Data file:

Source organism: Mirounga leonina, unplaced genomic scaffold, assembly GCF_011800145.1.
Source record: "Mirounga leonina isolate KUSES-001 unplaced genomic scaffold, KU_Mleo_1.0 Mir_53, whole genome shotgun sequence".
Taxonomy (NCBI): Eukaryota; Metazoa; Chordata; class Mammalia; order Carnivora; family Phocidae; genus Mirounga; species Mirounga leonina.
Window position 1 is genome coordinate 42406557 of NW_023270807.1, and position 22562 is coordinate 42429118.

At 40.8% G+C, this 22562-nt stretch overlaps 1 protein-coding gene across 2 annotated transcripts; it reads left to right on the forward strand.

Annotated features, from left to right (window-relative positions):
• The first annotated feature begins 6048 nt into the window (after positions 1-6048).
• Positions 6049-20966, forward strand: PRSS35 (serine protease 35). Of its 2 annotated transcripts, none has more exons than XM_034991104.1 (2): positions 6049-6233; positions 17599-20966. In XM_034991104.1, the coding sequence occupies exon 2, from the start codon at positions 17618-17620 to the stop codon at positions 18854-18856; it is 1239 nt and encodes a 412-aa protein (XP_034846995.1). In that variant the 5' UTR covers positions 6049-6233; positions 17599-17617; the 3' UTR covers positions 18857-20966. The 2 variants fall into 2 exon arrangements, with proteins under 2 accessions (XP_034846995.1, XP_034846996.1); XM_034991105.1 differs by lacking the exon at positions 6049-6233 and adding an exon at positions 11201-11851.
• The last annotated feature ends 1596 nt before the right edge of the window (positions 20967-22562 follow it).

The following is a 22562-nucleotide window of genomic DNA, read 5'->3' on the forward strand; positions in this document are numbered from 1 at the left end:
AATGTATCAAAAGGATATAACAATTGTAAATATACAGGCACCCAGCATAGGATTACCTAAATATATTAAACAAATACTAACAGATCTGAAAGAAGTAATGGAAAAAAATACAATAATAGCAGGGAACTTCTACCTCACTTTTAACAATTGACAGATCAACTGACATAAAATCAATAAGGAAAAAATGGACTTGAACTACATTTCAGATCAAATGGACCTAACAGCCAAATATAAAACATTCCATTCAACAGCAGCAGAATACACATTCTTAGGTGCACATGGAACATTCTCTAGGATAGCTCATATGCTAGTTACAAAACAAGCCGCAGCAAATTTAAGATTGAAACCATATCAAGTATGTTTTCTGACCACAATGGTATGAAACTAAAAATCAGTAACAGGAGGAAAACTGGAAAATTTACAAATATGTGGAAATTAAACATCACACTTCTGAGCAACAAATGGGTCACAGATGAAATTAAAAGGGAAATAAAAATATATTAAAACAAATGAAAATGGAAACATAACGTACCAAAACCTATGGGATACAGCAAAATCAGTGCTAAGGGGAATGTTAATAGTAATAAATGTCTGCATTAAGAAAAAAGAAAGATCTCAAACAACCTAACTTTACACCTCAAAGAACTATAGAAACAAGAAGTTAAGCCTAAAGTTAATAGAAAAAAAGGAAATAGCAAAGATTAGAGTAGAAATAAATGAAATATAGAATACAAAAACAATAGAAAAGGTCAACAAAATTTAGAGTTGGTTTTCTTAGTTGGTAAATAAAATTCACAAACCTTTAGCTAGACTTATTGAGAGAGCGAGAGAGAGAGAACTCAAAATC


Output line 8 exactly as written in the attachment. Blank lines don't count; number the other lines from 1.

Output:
• Positions 6049-20966, forward strand: PRSS35 (serine protease 35). Of its 2 annotated transcripts, none has more exons than XM_034991104.1 (2): positions 6049-6233; positions 17599-20966. In XM_034991104.1, the coding sequence occupies exon 2, from the start codon at positions 17618-17620 to the stop codon at positions 18854-18856; it is 1239 nt and encodes a 412-aa protein (XP_034846995.1). In that variant the 5' UTR covers positions 6049-6233; positions 17599-17617; the 3' UTR covers positions 18857-20966. The 2 variants fall into 2 exon arrangements, with proteins under 2 accessions (XP_034846995.1, XP_034846996.1); XM_034991105.1 differs by lacking the exon at positions 6049-6233 and adding an exon at positions 11201-11851.